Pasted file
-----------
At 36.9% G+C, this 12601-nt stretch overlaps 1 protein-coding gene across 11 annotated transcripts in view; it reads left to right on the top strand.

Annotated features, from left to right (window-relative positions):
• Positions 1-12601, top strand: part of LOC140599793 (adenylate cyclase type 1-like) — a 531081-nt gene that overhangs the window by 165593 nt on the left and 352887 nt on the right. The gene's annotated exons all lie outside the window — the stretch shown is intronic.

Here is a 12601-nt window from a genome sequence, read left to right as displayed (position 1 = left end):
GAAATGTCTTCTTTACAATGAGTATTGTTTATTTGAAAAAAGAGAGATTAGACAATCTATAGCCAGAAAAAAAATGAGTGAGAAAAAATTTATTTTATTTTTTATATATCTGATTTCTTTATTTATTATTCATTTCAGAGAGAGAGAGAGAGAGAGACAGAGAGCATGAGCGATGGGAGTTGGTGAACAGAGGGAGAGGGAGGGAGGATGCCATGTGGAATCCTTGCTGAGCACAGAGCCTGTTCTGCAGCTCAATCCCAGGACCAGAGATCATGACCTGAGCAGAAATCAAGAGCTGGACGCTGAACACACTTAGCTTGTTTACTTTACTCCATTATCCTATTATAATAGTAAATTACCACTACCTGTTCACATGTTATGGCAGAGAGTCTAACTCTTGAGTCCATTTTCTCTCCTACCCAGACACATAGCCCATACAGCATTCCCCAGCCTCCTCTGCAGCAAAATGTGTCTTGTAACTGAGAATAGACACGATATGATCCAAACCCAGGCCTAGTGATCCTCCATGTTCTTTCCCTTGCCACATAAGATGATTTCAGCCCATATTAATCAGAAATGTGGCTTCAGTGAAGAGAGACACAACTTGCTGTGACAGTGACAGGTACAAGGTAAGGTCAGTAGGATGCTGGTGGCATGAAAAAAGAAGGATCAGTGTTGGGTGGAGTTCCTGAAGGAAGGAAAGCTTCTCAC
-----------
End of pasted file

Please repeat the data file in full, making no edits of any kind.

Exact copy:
At 36.9% G+C, this 12601-nt stretch overlaps 1 protein-coding gene across 11 annotated transcripts in view; it reads left to right on the top strand.

Annotated features, from left to right (window-relative positions):
• Positions 1-12601, top strand: part of LOC140599793 (adenylate cyclase type 1-like) — a 531081-nt gene that overhangs the window by 165593 nt on the left and 352887 nt on the right. The gene's annotated exons all lie outside the window — the stretch shown is intronic.

Here is a 12601-nt window from a genome sequence, read left to right as displayed (position 1 = left end):
GAAATGTCTTCTTTACAATGAGTATTGTTTATTTGAAAAAAGAGAGATTAGACAATCTATAGCCAGAAAAAAAATGAGTGAGAAAAAATTTATTTTATTTTTTATATATCTGATTTCTTTATTTATTATTCATTTCAGAGAGAGAGAGAGAGAGAGACAGAGAGCATGAGCGATGGGAGTTGGTGAACAGAGGGAGAGGGAGGGAGGATGCCATGTGGAATCCTTGCTGAGCACAGAGCCTGTTCTGCAGCTCAATCCCAGGACCAGAGATCATGACCTGAGCAGAAATCAAGAGCTGGACGCTGAACACACTTAGCTTGTTTACTTTACTCCATTATCCTATTATAATAGTAAATTACCACTACCTGTTCACATGTTATGGCAGAGAGTCTAACTCTTGAGTCCATTTTCTCTCCTACCCAGACACATAGCCCATACAGCATTCCCCAGCCTCCTCTGCAGCAAAATGTGTCTTGTAACTGAGAATAGACACGATATGATCCAAACCCAGGCCTAGTGATCCTCCATGTTCTTTCCCTTGCCACATAAGATGATTTCAGCCCATATTAATCAGAAATGTGGCTTCAGTGAAGAGAGACACAACTTGCTGTGACAGTGACAGGTACAAGGTAAGGTCAGTAGGATGCTGGTGGCATGAAAAAAGAAGGATCAGTGTTGGGTGGAGTTCCTGAAGGAAGGAAAGCTTCTCAC